Chase had been an ardent Federalist since the time of the ratification of the Constitution, but was not particularly political in his early years on SCOTUS. His approach to his work was considered thoughtful and well-reasoned. Something changed in him in the late 1790s, quite possibly because of the intense and often personal Republican attacks on Adams and his Administration.
Chase became openly, even stridently, partisan on his “Circuit ride” in 1800. In those days, Justices of the Supreme Court literally rode from venue to venue, presiding over cases. This Circuit ride had several high-profile Sedition Act cases, including the trial of Thomas Cooper, editor of a rural Pennsylvania newspaper, the sedition trial of James Callender, and the treason trial of John Fries. In each, Chase acted in a manner leaving no doubt where his political sympathies lay.
The ascendance of Thomas Jefferson did not moderate Chase’s style—in fact, it may have intensified it. By 1801, according to the historian Richard Ellis, “Chase had made himself the most hated member of the Federal Judiciary.”
Jefferson, still clinging to the expansive poetry of conciliation with one hand, while deftly working the prose of governance with the other, made the tactical decision to have repeal of the Judiciary Act of 1801 his “signature” effort at bringing the Judiciary in line. The accommodative policy had largely worked, and the animosity level between his Administration and Federalist judges declined significantly. Notably, although Chase had been a target of Republican newspapers and the more radical Republicans, Jefferson maintained a hands-off policy. Perhaps this was just political shrewdness—Chase alienated almost everyone, including moderate Federalists.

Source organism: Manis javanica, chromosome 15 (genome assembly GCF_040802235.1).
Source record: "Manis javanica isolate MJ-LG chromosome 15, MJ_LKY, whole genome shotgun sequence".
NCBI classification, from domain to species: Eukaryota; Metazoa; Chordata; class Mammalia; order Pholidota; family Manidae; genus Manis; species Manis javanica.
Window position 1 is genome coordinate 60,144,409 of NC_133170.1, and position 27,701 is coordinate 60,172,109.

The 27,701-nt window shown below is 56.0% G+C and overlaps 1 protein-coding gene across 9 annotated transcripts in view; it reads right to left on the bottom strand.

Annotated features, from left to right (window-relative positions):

He was about to alienate more: On May 2, 1803, following a string of incidents in which Chase went too far, he really went too far. He publicly attacked the repeal of the Judiciary Act of 1801 in issuing a charge to a Grand Jury in Baltimore. “The independence of the national judiciary is already shaken to its foundation.” “Repeal,” he said “will take away all security for property and personal liberty…. and our Republican constitution will sink into a mobocracy, the worst of all popular governments.”
Jefferson, to use the vernacular, wasn’t in the mood, especially after his Pyrrhic “victory” in Marbury. He quietly “suggested” to a Maryland Congressman, Joseph Hopper Nicholson, that perhaps now would be an excellent time to look at Chase’s “seditionist and official attack on the principles of our Constitution.”
The choice of Nicholson as Jefferson’s audience was no random selection—Nicholson had been an impeachment manager in the tragic case of John Pickering, a federal judge who had descended into madness and alcoholism.
Samuel Chase had finally gone too far for Thomas Jefferson. Jefferson, privately, quietly, and without attribution, was about to go a lot farther with Samuel Chase.
Next month, the Impeachment of a Supreme Court Judge.